Tuesday, 27 May 2014


Last summer I happened to see a mother cat and her six kittens enjoying the sunshine beside a neighbour's pool. After a massive last minute strimming session before the neighbour arrived for their short summer break, she disappeared.

Over the next few months it gradually sank in that the cats now being fed by the family at the top of the road were the same kittens.

Then mum starts getting fatter...............................and fatter..........................and fatter.

Then she disappears and several weeks later reappears in the road too often for her to have hidden them anywhere but in our ruin.

Then four kittens are seen playing on our garage roof with mother snoozing in the sunshine beside them. All goes well until two days ago when there is a squawk, a jay flies off, and then much pathetic mewing from the garden below the garage. (Do jays take kittens?) Mum spends most of the day trying to work out how to get the 'too large to carry' kitten back home. We tried to help her but she wasn't having any of that and we were obviously making things worse.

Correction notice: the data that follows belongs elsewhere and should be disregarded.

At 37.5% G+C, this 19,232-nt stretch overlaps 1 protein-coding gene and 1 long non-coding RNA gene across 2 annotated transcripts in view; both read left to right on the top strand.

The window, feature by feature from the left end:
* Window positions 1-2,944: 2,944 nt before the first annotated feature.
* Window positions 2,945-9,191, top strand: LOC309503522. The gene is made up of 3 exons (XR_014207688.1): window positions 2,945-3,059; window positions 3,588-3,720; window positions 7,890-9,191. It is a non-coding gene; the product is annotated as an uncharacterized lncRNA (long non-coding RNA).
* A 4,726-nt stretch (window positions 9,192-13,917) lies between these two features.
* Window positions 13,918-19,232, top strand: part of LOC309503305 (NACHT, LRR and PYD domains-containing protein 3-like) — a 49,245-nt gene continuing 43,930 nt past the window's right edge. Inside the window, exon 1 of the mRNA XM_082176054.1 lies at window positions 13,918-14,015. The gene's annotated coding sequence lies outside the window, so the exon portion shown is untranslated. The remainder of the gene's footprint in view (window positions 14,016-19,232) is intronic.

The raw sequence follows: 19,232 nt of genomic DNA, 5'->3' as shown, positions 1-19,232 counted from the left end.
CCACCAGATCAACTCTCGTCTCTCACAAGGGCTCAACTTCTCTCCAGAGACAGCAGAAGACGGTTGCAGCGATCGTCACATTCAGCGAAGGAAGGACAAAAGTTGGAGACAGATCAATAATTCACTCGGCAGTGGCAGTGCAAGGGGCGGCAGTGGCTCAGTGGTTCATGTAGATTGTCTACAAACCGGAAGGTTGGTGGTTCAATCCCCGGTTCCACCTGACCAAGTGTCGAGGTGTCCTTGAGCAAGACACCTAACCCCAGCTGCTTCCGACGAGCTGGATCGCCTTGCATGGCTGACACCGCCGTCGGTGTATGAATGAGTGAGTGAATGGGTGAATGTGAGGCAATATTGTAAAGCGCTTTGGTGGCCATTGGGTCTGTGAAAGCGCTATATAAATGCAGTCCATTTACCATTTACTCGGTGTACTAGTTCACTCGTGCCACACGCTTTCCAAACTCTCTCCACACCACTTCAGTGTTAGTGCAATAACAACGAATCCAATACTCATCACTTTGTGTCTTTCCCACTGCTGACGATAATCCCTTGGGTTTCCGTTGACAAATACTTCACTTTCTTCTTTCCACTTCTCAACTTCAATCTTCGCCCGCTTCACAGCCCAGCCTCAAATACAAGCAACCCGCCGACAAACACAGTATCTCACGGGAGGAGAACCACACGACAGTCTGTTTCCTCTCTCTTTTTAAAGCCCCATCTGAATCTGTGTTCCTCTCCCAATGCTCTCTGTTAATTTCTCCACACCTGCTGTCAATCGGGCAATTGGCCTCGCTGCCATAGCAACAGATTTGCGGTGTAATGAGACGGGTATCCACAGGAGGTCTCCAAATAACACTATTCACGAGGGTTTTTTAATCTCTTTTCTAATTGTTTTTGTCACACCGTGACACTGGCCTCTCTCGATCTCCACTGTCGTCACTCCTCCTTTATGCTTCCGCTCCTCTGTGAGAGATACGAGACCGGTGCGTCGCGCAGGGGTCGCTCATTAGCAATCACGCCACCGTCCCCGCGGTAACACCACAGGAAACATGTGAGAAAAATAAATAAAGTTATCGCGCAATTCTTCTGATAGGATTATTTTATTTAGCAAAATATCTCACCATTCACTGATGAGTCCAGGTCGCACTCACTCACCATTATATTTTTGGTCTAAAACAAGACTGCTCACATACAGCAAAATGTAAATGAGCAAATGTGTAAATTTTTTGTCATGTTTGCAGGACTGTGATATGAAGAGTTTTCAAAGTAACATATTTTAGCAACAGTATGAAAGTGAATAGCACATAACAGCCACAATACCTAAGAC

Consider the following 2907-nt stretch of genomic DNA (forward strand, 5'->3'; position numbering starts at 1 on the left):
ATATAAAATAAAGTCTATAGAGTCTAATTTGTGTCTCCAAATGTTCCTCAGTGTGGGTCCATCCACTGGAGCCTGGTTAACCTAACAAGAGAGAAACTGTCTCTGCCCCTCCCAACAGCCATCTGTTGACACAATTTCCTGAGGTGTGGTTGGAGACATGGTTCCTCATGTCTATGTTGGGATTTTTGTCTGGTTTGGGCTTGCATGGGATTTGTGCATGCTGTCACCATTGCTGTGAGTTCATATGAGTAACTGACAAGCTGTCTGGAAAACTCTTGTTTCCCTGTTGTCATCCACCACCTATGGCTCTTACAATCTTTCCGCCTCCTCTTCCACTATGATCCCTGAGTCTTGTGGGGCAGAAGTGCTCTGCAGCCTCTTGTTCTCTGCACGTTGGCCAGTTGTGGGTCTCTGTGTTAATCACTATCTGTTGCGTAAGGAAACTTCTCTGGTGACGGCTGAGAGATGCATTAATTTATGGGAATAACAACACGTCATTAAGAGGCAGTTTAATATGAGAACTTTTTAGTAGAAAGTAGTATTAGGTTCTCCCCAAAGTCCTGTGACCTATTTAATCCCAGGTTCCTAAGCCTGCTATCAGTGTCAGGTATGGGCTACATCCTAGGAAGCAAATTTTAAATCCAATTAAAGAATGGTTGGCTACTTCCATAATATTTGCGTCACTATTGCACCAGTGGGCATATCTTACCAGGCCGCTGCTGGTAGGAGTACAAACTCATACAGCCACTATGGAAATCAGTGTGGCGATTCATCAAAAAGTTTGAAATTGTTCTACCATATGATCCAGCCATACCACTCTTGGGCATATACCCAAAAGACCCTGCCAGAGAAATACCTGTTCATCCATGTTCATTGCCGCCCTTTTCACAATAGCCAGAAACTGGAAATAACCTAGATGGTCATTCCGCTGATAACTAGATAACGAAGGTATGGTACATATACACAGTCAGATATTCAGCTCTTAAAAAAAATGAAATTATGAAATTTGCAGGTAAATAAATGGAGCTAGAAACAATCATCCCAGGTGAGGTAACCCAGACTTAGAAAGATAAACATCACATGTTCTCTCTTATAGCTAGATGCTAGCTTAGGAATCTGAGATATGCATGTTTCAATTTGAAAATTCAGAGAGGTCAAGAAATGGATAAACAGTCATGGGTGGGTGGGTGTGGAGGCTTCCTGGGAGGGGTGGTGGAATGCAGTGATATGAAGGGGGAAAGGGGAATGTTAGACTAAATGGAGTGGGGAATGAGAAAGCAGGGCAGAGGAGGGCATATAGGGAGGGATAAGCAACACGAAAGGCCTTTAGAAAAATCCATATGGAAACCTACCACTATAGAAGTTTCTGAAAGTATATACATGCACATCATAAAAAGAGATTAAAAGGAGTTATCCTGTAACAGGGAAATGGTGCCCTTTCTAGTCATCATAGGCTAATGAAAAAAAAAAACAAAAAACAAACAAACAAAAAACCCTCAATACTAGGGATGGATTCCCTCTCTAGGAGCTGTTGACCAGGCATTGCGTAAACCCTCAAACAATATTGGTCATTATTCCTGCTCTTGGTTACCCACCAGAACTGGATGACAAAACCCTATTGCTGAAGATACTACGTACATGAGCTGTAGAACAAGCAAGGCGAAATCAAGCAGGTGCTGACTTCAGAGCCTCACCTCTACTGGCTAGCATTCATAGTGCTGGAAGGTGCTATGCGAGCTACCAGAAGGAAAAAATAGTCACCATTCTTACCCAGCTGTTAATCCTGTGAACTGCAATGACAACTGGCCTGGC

Today more plaintive wailing from the garage while kittens played on the roof and mum looked on.

To the rescue.

HO climbed on the very precarious roof, knocked a hole in the felt and we retired to the balcony to watch.

Now I'm up for paying for her to be spayed but there are now 10 offspring that we know of, and ugly white bruiser dad is still in the village. And how do you catch them anyway?


  1. I expect there are (usually expat run) cat rescue bodies in your area and their organisers seem to be able to catch the most recalcitrant moggy.

  2. Awww! We regularly get semi-feral cats and kittens in our garden in France because the farmer next-door never neuters any of her cats. It's a perennial problem, but Helen's suggestion is a good one.